Girardi was the very best in baseball at leveraging his relievers both in terms of wOBA advantage gained — that is, on average, how much better the reliever used is than everyone else in the bullpen — and percent of optimal usage. I know 28.8% optimal usage doesn’t sound like much, but no other manager who managed two full seasons from 2012-15 was above 25.7%. The league average from 2012-15 was 18.9%.

By no means is BMAR perfect. Like I said, it doesn’t adjust for who is and who isn’t available on a given day, and I’m not even sure if it’s possible to do that anyway. Relievers are unavailable all the time for reasons that are never made public. BMAR is a good overview stat that helps us quantify bullpen usage. The data matches up with what I’ve felt watching games over the years — Girardi and Bochy are very good, Terry Collins and Mike Matheny are very bad, etc. — so I feel it is at least on the right track.

The Yankees used their bullpen a ton this season and it was by design. Girardi tried to avoid letting his starters go through a lineup three times, and the Triple-A shuttle always gave him a fresh arm. I don’t think they can lean on their bullpen quite as much next year — asking the ‘pen to get 10-12 outs a night all summer doesn’t strike me as a sustainable strategy — but if they do, BMAR shows Girardi is as good as any manager in the game at using the right reliever in the right situation.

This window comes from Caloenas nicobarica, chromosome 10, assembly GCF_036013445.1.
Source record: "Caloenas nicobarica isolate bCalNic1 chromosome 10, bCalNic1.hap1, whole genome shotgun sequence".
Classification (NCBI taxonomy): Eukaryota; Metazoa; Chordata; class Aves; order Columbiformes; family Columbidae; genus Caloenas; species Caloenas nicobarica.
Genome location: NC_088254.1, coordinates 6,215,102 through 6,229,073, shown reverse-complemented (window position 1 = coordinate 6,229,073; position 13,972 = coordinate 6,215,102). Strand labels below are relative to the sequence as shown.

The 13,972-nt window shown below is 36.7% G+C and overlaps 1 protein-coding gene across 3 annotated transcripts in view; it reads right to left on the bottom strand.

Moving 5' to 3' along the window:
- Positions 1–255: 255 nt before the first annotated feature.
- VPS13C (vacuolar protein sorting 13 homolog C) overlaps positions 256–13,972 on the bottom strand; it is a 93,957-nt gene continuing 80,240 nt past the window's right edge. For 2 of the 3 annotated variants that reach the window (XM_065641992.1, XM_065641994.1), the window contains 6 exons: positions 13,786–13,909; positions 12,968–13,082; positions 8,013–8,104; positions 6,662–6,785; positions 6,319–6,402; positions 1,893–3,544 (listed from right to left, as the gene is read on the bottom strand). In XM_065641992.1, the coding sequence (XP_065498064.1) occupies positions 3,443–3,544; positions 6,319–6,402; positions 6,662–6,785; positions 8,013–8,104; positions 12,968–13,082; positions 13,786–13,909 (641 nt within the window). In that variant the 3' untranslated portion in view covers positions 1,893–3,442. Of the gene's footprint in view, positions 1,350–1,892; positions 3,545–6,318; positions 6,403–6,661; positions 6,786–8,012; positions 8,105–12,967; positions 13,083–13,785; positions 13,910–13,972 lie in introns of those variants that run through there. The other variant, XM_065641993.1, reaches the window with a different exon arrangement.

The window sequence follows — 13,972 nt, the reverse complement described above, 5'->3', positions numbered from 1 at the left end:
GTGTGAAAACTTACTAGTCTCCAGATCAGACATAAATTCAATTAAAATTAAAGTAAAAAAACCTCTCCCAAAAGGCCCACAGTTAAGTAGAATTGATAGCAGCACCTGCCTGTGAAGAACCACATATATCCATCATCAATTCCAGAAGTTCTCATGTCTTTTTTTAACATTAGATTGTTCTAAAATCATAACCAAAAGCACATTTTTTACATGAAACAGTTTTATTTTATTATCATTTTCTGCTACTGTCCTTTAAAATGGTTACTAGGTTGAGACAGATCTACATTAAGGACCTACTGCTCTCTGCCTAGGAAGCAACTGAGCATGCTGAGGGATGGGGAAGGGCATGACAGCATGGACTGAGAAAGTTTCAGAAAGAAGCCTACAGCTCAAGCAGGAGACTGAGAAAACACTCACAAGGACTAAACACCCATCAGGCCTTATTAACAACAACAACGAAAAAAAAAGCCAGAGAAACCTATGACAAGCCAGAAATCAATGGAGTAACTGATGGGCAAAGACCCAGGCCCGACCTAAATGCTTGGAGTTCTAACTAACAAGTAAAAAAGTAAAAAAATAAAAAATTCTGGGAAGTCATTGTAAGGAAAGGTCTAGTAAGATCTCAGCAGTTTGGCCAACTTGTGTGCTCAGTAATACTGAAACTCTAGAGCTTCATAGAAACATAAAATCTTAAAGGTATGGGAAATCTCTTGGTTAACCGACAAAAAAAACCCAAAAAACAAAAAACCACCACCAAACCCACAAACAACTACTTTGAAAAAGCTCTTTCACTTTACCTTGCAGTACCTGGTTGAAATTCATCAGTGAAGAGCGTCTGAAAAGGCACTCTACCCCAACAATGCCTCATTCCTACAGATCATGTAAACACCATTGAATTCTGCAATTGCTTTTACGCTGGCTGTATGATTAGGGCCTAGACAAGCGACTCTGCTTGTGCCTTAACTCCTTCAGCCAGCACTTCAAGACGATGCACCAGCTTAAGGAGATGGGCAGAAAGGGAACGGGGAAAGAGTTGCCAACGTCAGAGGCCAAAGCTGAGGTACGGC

The Stories to Come

(Brian Blanco/Getty)
(Brian Blanco/Getty)

Despite my background as an English teacher, something that I don’t usually care for in sports is the narrative thereof. As someone who deals with and has dealt with novels, short stories, and the like professionally for a while now, you’d think I’d dig stories and how they unfold over a long period of time, but as any of my students of recent vintage could tell you, plots are far less engaging and important than characters are. Still, they’re unavoidable and, without them, the other stuff can’t, won’t, and doesn’t happen. With the season (unfortunately) over for the Yankees, there won’t be the “characters” and their actions–their play on the field–to distract us from the storylines that will emerge over the next few baseball-less months. These, like all things baseball, will lead to copious (if not repetitive) arguments amongst fans, so let’s try to preview what they’ll be to better prepare ourselves.